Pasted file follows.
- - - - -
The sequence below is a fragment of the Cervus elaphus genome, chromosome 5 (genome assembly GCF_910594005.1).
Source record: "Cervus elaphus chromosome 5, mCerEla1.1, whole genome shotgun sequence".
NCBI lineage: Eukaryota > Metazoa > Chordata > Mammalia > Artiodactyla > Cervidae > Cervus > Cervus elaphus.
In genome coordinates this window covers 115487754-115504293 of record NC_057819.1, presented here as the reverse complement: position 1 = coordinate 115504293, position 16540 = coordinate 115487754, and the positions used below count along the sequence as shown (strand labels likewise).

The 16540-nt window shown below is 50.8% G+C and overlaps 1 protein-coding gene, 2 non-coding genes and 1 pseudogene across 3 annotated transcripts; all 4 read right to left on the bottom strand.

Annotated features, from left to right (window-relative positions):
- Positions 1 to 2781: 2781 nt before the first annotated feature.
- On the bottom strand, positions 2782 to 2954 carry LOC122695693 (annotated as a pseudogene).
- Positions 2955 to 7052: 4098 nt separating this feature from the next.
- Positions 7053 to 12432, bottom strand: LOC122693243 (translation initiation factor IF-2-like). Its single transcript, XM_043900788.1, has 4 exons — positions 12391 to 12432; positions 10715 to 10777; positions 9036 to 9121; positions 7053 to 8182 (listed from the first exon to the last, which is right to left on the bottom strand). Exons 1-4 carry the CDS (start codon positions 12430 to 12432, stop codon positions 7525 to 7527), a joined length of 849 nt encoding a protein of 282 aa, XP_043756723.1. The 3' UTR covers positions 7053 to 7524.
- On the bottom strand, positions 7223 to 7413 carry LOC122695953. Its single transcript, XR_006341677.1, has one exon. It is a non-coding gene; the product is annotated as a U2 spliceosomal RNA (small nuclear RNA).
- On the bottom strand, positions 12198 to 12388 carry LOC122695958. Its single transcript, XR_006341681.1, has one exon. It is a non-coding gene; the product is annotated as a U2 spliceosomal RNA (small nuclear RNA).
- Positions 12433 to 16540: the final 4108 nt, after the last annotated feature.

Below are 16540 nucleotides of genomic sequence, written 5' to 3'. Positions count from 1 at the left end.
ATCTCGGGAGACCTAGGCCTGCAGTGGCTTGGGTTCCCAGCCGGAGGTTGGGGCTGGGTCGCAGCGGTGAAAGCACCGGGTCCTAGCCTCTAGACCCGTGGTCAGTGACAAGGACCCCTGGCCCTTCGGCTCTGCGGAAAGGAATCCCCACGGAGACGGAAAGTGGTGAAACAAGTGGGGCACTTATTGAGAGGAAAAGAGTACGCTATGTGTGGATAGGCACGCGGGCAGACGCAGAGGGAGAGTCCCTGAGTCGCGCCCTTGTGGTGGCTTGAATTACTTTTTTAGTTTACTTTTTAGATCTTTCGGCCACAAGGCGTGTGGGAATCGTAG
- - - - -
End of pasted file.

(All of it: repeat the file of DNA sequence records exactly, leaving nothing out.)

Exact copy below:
The sequence below is a fragment of the Cervus elaphus genome, chromosome 5 (genome assembly GCF_910594005.1).
Source record: "Cervus elaphus chromosome 5, mCerEla1.1, whole genome shotgun sequence".
NCBI lineage: Eukaryota > Metazoa > Chordata > Mammalia > Artiodactyla > Cervidae > Cervus > Cervus elaphus.
In genome coordinates this window covers 115487754-115504293 of record NC_057819.1, presented here as the reverse complement: position 1 = coordinate 115504293, position 16540 = coordinate 115487754, and the positions used below count along the sequence as shown (strand labels likewise).

The 16540-nt window shown below is 50.8% G+C and overlaps 1 protein-coding gene, 2 non-coding genes and 1 pseudogene across 3 annotated transcripts; all 4 read right to left on the bottom strand.

Annotated features, from left to right (window-relative positions):
- Positions 1 to 2781: 2781 nt before the first annotated feature.
- On the bottom strand, positions 2782 to 2954 carry LOC122695693 (annotated as a pseudogene).
- Positions 2955 to 7052: 4098 nt separating this feature from the next.
- Positions 7053 to 12432, bottom strand: LOC122693243 (translation initiation factor IF-2-like). Its single transcript, XM_043900788.1, has 4 exons — positions 12391 to 12432; positions 10715 to 10777; positions 9036 to 9121; positions 7053 to 8182 (listed from the first exon to the last, which is right to left on the bottom strand). Exons 1-4 carry the CDS (start codon positions 12430 to 12432, stop codon positions 7525 to 7527), a joined length of 849 nt encoding a protein of 282 aa, XP_043756723.1. The 3' UTR covers positions 7053 to 7524.
- On the bottom strand, positions 7223 to 7413 carry LOC122695953. Its single transcript, XR_006341677.1, has one exon. It is a non-coding gene; the product is annotated as a U2 spliceosomal RNA (small nuclear RNA).
- On the bottom strand, positions 12198 to 12388 carry LOC122695958. Its single transcript, XR_006341681.1, has one exon. It is a non-coding gene; the product is annotated as a U2 spliceosomal RNA (small nuclear RNA).
- Positions 12433 to 16540: the final 4108 nt, after the last annotated feature.

Below are 16540 nucleotides of genomic sequence, written 5' to 3'. Positions count from 1 at the left end.
ATCTCGGGAGACCTAGGCCTGCAGTGGCTTGGGTTCCCAGCCGGAGGTTGGGGCTGGGTCGCAGCGGTGAAAGCACCGGGTCCTAGCCTCTAGACCCGTGGTCAGTGACAAGGACCCCTGGCCCTTCGGCTCTGCGGAAAGGAATCCCCACGGAGACGGAAAGTGGTGAAACAAGTGGGGCACTTATTGAGAGGAAAAGAGTACGCTATGTGTGGATAGGCACGCGGGCAGACGCAGAGGGAGAGTCCCTGAGTCGCGCCCTTGTGGTGGCTTGAATTACTTTTTTAGTTTACTTTTTAGATCTTTCGGCCACAAGGCGTGTGGGAATCGTAG